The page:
What’s with…? / Was ist mit…?

This post is one of a series on ‘Germanisms in American English’ and should be read in conjunction with the introductory post here.

What’s with…?
Was ist mit…?

This phrase is complicated to deal with because it has two meanings in both American English (AmE) and German, as illustrated in the table below. Both of the AmE examples are taken from the Dictionary of American Slang,1 which dates what’s with…? to the ‘late 1930s+’ and attributes it to the Yiddish phrase vos iz mit…? The German examples in the table are my own, as are their English translations.

whats-with-table-screenshot-paint3

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Come on already! / Komm schon!

This post is one of a series on ‘Germanisms in American English’ and should be read in conjunction with the introductory post here.

Come on already!
Komm schon!

In English, already is used to express something that happened before now or earlier than expected. In German, schon is used the same way – as an adverb. But it can also be used as a modal particle, adding various shades of meaning to a sentence depending on the context and speaker’s attitude. In the German example above, schon adds emphasis to a command, suggesting impatience on the part of the speaker. The fact that American English can use already in exactly the same way is usually attributed to the influence of the Yiddish word shoyn (see here, here, and here) rather than that of German schon (see here), although the principle is the same, Yiddish being closely related to German.

British English, on the other hand, has to rely on intonation (‘Come ON!’) or question tags (‘Come on, will you?!’) etc. to convey a similar sense of urgency.

Noodles / Nudeln

This post is one of a series on ‘Germanisms in American English’ and should be read in conjunction with the introductory post here.

Noodles
Nudeln

Both the American English and German terms above refer not only to what British English thinks of as noodles (i.e. the type used in Asian cuisine), but also to some types of what British English would call pasta. Lynne Murphy has a detailed blog post on the ‘pasta/noodle distinction,’ in which she mentions the German origin of the word noodle and the significance of this in the American context:

» …I suspect that my default understanding of the word noodle may be more common in the parts of the US that had more northern-European settlement. (…The word noodle comes from German Nudel…) «

Do you want to come with? / Willst du mitkommen?

This post is one of a series on ‘Germanisms in American English’ and should be read in conjunction with the introductory post here.

Do you want to come with?
Willst du mitkommen?

Some regional varieties of American English treat come and with as two elements of one compound verb, which is exactly how German treats kommen and mit in the verb mitkommen. Standard English, however, treats come as a simple verb and with as a preposition, which must be followed by an object, as in ‘do you want to come with us?’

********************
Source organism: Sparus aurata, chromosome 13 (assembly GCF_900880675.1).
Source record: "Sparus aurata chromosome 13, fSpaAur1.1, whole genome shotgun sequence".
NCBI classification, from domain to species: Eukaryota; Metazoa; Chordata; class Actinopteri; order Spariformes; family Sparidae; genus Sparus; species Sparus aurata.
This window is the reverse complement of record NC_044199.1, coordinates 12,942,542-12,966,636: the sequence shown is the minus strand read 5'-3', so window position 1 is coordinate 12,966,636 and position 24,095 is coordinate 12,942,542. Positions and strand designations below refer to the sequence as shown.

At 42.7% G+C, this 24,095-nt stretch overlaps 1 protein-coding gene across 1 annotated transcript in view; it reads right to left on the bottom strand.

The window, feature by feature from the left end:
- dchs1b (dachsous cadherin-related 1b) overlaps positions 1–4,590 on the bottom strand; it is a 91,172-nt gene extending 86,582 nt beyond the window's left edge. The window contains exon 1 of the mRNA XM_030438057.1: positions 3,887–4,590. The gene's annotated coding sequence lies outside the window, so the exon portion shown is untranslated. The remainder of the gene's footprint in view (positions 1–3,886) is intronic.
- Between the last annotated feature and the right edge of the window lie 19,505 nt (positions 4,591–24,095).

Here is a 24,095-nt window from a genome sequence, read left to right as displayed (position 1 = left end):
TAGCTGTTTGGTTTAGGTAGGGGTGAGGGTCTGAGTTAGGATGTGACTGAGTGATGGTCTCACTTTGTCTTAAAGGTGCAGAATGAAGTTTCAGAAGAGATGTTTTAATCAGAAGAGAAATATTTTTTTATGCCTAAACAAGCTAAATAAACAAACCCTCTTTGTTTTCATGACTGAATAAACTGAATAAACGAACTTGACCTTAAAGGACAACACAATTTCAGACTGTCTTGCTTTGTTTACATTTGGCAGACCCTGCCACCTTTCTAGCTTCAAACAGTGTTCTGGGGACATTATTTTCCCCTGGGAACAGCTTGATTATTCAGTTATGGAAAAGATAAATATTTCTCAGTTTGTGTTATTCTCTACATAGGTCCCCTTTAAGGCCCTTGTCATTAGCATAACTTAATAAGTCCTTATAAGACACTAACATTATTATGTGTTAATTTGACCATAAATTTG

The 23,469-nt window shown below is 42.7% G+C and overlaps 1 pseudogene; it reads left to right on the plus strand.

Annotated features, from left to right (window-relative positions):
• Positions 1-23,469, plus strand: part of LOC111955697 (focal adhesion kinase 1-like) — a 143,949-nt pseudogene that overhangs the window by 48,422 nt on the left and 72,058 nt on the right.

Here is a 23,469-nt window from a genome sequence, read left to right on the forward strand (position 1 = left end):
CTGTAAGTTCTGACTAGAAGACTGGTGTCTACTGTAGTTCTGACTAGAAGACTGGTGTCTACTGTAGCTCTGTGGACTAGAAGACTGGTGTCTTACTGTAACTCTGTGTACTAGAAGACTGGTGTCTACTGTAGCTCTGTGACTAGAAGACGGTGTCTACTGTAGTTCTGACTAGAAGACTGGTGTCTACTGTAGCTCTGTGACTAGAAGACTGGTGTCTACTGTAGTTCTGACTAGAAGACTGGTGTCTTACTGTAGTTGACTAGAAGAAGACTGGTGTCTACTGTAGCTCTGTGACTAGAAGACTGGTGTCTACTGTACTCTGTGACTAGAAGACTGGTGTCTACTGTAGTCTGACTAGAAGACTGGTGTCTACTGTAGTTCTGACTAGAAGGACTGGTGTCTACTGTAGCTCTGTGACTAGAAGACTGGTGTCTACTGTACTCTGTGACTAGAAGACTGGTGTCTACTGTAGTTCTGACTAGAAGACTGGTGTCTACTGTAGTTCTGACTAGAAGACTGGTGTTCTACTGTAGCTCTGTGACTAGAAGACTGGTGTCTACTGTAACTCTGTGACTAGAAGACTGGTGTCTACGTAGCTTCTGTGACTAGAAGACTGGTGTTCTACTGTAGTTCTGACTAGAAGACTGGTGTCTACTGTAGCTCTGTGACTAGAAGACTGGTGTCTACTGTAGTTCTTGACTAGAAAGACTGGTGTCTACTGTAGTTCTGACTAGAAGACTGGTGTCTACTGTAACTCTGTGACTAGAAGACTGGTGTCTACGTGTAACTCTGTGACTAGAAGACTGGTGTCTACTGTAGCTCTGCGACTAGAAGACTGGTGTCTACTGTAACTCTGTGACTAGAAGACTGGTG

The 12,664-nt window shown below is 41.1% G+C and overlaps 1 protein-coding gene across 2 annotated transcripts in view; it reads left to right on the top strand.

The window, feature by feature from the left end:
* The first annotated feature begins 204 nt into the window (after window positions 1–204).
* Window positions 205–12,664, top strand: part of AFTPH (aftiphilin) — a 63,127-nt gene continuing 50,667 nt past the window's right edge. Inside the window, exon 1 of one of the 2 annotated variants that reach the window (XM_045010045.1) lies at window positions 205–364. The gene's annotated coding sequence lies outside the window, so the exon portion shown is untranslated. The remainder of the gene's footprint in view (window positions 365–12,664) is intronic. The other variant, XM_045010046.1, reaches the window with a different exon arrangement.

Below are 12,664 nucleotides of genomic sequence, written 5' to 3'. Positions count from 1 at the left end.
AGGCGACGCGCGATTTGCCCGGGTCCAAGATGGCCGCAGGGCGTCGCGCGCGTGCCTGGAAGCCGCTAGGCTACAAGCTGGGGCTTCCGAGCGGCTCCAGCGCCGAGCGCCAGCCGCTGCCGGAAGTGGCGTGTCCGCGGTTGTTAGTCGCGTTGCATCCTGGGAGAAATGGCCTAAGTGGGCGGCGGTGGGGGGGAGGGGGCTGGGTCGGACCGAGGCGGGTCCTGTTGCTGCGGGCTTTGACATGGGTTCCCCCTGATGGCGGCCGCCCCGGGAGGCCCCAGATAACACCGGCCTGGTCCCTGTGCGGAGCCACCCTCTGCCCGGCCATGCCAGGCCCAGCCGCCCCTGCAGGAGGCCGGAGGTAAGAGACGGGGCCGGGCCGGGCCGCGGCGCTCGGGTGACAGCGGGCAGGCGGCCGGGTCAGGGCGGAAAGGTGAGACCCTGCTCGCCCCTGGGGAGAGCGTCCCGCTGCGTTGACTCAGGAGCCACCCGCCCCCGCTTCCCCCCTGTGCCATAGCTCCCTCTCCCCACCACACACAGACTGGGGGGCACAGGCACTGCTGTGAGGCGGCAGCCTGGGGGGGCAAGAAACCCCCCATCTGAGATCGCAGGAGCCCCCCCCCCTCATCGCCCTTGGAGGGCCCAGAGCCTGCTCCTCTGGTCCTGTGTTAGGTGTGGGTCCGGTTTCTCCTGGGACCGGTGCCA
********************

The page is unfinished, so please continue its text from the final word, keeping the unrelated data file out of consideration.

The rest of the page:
The verb come with has its own entry in Wiktionary, where it is described as:

» American English. From a substrate of several Germanic immigrant languages that feature the same construction. «

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Germanisms in American English

Abbreviations: AmE = American English; BrE = British English

Being a Brit married to an American and living in Germany puts me in a good position to compare British and American English with German. And over the years I’ve been struck by the number of American English expressions that have close equivalents in German, but are not typically associated with British English. For example:

AmE:        Can I get a coffee?
German:  Ich bekomme einen Kaffee (bekommen = to get)

In British English it’s more traditional to order a coffee (or other food and drink) using phrases like can I have…? or I’ll have. Admittedly, can I get…? now seems well established in BrE, too, but I can remember a time when that usage was only familiar from American TV and films. The same applies to some of the other expressions on my list below.
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The verb ‘to be’ or not the verb ‘to be’?

Have you ever noticed how many verbs there are in German that mean to be? Apart from the verb sein (which literally means to be) there are plenty of other verbs that can be translated as to be in certain contexts. I’ve listed ten of them below, illustrating their use with authentic examples. Note that in each case, no matter how specialised or formal the German verb might seem at first glance, its most idiomatic English translation is simply to be:

1    bestehen

Es besteht kein S-Bahnverkehr zwischen Köpenick und Karlshorst.

There is no S-Bahn service between Köpenick and Karlshorst.

Another good example of when this verb means to be is the phrase ‘Besteht die Möglichkeit…?’ meaning ‘Is it possible…?’ or ‘Is there any chance…?’
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